I think that Docker images are always running Linux, although that may have changed. However, the base image for a given Docker container may be Red Hat, Ubuntu, Debian, Arch, or one of the distros specifically designed to run in a Docker container such as coreos. Those systems are the same Linux, just pared down since they don't need all the features that a stand-alone machine would use (especially hardware-specific stuff).
A docker image is intended to be capable of running in multiple container instances and to be easily ported from one host to another. That's why their logo is modelled after one of those big container ships.
Docker images are actually layers of overlaid filesystems. When you build a container from a dockerfile, you take a base image and concatenate it to a series of overlays to that base. Each step in the dockerfile creates another image, so if you install a bunch of packages in your image using a single RPM or apt step, they all go in one image layer, but if you then run sed steps to customize their /etc config files, each sed step would be another overlay on top of that. This is very efficient, since common base images can share resources. And an image built by one person can be used as a starting point for another person's dockerfile to enhance or customize things even further. When you export an image, in fact, what you actually get is a TAR where each filesystem overlay layer is a distinct "file" in the TARball.
An image can contain one or more applications. Images themselves are just files (or actually collections of files, as I mentioned above), and only by actually starting a container using an image can you do real work. Containers are essentially miniature VMs. They can communicate with each other using networking (including private internal networks), and when you start a container, if you want external users to be able to talk to it over a network, you can map host OS port numbers to the container's internal ports. For example, a MySQL image might be set up to use port 3305, but if you started 3 instances, you might map one to the host's port 3305, one to host port 3306, and one to host port 3307. Also you can inject external filesystems as mountable volumes in a container. For example, I have a container that runs the bacula backup system. Since container images are read-only, I'd lose all my config information and data files if I had to restart it. Instead I create the mutable files on my host OS and map them into the container's filesystem.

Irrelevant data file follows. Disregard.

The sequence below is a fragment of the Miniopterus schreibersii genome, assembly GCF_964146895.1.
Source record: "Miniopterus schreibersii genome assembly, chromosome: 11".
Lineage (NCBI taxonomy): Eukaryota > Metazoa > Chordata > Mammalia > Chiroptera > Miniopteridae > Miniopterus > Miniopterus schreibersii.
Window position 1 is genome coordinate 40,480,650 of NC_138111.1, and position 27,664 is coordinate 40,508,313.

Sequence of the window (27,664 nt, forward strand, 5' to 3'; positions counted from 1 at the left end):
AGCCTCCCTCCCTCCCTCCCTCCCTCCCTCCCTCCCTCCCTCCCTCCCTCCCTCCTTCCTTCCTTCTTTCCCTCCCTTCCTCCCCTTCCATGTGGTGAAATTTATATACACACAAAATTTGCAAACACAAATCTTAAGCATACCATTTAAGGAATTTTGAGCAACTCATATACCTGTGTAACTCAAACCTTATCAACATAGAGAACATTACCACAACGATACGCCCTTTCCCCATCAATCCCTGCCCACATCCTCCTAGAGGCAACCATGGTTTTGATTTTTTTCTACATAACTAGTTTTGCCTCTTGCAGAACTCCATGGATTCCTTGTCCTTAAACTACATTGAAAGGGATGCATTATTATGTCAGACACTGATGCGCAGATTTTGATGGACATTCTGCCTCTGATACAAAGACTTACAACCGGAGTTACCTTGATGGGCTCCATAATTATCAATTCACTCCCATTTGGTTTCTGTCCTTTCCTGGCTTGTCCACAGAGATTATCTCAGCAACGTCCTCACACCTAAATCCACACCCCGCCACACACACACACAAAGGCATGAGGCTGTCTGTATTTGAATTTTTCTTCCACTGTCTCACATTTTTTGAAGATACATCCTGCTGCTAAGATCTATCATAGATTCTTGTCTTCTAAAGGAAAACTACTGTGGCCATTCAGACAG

As far as licensing goes, you'd have to contact Oracle. Actually, a lot of us use MariaDB, which is the Open Source MySQL, and doesn't have licensing restrictions for containers above and beyond the standard GNU copyleft-style stuff.
A MySQL image is simply a docker image whose dockerfile included commands to install the MySQL package as part of the process of creating the image file.
An IDE is no substitute for an Intelligent Developer.
Been there. Done that. Went back for more. But this time, I took this tiny ad with me:
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